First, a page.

The SRC in Philadelphia quickly began going after schools that were not performing well. These schools were threatened with being reconstituted by removing either the administration and/or the entire staff and starting with new personnel or they would be turned into charter schools. In addition, the SRC sought applications from those who wanted to begin charter schools in the city. Large numbers of charters have been granted in Philadelphia. Some of the schools have been quite successful and have established several locations in the city. Others have not performed better than other city schools for a number of years but have retained their charters.
Recently two closed due to lack of financing returning those children to neighborhood schools. This put the District in charge of setting up a re-entry procedure and notifying parents of how their children will be placed. And unfortunately a few have made newspaper headlines for violating several parts of charter school law including misuse of taxpayer funds. One CEO was tried in court and members of another charter took plea deals and went to prison.
The Chester-Upland School District has a slightly different situation than Philadelphia. It has been cash strapped for many years and matters have gotten worse because of payments for special education students to charter schools and private institutions. Currently the district is required to pay $40,000 per special ed student in charter schools no matter how much the education actually costs. This amount is draining resources from the district’s own special ed students who are educated for far less money. The district’s receiver, Francis V. Barnes, who along with Governor Wolf and Secretary of Education Rivera has gone to Commonwealth Court to have the current funding formula changed.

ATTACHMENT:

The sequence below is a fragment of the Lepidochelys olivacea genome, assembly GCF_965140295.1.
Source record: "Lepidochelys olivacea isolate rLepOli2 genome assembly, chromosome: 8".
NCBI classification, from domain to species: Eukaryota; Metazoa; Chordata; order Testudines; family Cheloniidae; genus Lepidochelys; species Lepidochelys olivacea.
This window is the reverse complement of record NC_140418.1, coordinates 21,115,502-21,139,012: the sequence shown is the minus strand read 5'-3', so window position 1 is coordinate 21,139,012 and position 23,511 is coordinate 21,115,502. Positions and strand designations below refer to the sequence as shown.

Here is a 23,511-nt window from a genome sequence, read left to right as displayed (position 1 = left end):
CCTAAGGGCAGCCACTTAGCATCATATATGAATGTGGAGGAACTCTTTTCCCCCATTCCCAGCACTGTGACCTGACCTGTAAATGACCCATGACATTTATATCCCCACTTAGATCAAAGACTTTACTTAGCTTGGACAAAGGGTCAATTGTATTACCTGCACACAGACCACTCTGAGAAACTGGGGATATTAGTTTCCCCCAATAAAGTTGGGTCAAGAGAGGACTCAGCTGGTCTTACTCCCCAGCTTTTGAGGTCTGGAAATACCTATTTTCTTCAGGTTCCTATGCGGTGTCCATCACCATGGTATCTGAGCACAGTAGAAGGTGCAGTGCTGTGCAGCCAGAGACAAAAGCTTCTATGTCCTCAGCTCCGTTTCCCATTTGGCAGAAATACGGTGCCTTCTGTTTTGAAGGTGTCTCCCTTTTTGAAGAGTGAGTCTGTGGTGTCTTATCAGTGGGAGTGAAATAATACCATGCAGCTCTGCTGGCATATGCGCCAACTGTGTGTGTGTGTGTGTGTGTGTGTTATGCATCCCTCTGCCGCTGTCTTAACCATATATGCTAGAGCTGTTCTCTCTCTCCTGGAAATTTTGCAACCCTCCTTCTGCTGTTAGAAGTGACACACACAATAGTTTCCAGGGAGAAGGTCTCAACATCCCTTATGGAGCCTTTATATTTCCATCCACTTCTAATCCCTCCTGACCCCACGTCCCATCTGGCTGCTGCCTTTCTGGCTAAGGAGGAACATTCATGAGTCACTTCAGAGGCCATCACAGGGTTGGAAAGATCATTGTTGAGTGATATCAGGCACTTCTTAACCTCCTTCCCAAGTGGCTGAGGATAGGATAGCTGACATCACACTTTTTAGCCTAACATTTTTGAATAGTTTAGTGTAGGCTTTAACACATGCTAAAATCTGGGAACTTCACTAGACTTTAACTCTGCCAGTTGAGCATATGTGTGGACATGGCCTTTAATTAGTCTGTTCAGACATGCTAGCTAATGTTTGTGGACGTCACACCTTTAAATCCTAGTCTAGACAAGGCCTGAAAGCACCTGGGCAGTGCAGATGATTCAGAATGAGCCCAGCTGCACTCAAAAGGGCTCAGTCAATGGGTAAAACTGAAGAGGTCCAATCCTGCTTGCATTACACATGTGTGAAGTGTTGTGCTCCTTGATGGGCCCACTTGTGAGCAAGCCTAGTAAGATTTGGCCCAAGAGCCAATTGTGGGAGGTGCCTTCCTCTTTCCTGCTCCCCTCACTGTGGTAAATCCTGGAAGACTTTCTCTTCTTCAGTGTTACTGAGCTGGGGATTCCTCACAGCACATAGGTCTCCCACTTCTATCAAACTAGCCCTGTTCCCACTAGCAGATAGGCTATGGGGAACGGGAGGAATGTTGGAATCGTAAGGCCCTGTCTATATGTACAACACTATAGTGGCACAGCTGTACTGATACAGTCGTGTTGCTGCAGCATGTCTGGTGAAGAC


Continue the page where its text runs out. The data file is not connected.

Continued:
The issue as explained by Mr. Barnes in an open letter is that the district is required to pay the maximum amount for every special ed student in a charter no matter how mild or severe the disability is. The Chester Upland school district is educating the largest number of students with the most serious disabilities while most of the special ed students enrolled in the district’s three charters have the least serious disabilities. Because of the funding formula the three charters are receiving $40,000 a year per student to educate them even if they are not spending that amount on each special ed student. This is occurring at the same time that the school district itself is short of money to educate the students enrolled in the district’s schools.
There are currently many issues in the state of Pennsylvania around charter schools. Some of the problem is the result of turning over/granting charters to private groups. The original charter law did not anticipate nor did it mention the granting of charters to for profit companies. The result has been a problem in particular for districts with a large number of low income children and little income from property taxes. While I believe that school choice in the form of charter schools can be beneficial, I don’t believe that they should be financed by taking away services from students in traditional public schools especially when most of the charters run by private groups are receiving large donations from private business to build state of the art facilities that the traditional schools lack.
How are charters being handled in your state? I’d love to hear from other states.